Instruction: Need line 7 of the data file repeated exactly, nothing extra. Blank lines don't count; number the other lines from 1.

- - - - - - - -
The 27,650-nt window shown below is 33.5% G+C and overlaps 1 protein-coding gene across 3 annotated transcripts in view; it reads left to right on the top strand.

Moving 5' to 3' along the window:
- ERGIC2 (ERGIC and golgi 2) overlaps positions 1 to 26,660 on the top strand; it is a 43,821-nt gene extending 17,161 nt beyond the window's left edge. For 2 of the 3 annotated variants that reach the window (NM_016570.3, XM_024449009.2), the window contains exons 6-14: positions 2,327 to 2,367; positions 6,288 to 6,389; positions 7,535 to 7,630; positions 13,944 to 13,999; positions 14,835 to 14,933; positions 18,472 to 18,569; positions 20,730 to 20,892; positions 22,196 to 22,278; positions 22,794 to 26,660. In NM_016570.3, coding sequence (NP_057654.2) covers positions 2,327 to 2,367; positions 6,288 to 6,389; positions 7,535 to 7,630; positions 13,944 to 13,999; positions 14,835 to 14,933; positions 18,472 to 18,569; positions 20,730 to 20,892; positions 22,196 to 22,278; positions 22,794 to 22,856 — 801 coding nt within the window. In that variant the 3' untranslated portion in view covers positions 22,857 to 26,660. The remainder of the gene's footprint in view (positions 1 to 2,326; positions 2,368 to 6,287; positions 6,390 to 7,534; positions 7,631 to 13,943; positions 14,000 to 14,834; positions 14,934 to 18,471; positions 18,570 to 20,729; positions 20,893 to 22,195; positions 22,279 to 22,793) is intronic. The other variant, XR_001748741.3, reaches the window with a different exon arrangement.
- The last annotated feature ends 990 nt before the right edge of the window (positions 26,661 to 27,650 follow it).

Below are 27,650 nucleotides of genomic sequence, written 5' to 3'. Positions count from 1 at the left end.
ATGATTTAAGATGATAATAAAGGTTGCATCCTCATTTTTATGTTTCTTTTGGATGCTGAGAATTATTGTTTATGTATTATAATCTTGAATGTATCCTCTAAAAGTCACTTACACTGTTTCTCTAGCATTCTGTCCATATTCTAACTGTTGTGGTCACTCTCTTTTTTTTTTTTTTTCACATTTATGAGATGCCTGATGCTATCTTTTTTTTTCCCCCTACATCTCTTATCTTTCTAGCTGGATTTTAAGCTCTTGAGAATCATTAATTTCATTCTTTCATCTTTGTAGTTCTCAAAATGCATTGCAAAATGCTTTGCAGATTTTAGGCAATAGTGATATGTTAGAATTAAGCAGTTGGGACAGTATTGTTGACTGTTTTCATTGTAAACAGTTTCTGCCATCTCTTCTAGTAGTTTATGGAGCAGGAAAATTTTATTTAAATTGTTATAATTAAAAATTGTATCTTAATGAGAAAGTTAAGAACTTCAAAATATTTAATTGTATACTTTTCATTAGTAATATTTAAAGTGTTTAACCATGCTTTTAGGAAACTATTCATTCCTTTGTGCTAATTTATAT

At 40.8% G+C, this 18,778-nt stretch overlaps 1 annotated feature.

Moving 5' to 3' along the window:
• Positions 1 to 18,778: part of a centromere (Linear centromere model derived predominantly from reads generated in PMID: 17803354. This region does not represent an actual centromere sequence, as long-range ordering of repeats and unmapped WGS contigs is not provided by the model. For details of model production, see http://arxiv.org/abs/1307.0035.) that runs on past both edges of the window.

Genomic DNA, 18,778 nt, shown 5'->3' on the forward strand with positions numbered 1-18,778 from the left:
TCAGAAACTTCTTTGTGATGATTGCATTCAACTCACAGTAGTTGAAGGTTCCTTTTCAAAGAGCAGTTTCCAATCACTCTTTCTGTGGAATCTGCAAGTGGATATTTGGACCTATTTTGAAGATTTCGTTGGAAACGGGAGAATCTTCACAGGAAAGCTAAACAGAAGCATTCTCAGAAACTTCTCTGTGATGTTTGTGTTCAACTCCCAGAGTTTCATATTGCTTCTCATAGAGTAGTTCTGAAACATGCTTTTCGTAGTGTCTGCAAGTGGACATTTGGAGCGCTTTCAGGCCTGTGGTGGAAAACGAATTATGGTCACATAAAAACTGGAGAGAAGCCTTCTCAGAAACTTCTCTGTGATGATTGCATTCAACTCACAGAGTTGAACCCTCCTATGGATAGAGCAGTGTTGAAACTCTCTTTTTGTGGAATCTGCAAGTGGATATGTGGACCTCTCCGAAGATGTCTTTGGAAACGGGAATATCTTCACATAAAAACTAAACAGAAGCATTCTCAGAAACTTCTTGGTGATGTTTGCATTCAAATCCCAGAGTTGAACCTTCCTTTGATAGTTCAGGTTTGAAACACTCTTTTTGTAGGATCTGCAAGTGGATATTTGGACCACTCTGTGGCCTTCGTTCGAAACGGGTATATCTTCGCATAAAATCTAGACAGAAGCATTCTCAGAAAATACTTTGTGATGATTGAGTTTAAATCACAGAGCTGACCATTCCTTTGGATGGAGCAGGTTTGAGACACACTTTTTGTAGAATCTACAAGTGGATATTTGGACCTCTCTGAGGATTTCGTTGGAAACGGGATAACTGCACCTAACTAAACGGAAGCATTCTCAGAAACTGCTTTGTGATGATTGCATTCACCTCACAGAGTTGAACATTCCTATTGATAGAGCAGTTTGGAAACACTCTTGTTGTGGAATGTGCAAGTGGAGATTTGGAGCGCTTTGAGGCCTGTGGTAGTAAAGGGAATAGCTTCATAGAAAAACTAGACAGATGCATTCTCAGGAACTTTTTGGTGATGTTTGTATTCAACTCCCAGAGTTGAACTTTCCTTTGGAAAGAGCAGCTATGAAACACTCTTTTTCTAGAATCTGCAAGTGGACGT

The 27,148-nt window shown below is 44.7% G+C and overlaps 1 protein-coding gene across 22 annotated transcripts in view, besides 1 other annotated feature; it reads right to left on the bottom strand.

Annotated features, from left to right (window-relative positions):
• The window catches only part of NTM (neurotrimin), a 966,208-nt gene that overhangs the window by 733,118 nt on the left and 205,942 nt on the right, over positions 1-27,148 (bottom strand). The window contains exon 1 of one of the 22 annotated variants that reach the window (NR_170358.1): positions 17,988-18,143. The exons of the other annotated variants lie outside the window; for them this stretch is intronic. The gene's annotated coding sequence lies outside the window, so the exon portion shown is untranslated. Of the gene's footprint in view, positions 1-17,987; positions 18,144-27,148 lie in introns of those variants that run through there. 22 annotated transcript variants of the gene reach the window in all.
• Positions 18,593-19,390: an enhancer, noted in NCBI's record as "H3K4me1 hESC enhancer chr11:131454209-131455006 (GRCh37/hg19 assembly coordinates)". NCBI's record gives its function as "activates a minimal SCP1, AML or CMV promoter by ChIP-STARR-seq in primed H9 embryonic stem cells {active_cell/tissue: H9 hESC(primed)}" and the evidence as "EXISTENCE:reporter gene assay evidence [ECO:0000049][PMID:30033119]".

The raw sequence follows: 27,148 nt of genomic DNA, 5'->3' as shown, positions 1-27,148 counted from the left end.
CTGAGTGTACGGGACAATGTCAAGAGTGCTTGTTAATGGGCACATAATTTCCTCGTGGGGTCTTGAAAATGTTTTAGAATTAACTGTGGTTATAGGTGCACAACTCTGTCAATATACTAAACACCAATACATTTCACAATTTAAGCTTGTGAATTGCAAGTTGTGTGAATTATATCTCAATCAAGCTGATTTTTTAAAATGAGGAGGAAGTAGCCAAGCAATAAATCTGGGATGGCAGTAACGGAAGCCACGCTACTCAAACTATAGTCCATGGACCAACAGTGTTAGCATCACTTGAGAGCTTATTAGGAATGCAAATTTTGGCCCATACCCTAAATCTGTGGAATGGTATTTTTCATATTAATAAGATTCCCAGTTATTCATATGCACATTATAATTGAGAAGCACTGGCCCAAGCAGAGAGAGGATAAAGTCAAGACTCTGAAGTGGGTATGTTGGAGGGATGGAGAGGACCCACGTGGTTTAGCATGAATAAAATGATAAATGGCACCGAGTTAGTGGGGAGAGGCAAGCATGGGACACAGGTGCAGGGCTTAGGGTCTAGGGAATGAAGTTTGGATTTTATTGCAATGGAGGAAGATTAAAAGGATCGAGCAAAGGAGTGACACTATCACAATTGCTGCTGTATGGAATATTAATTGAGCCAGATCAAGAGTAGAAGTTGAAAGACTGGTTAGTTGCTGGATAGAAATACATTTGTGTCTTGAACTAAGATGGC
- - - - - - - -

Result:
At 40.8% G+C, this 18,778-nt stretch overlaps 1 annotated feature.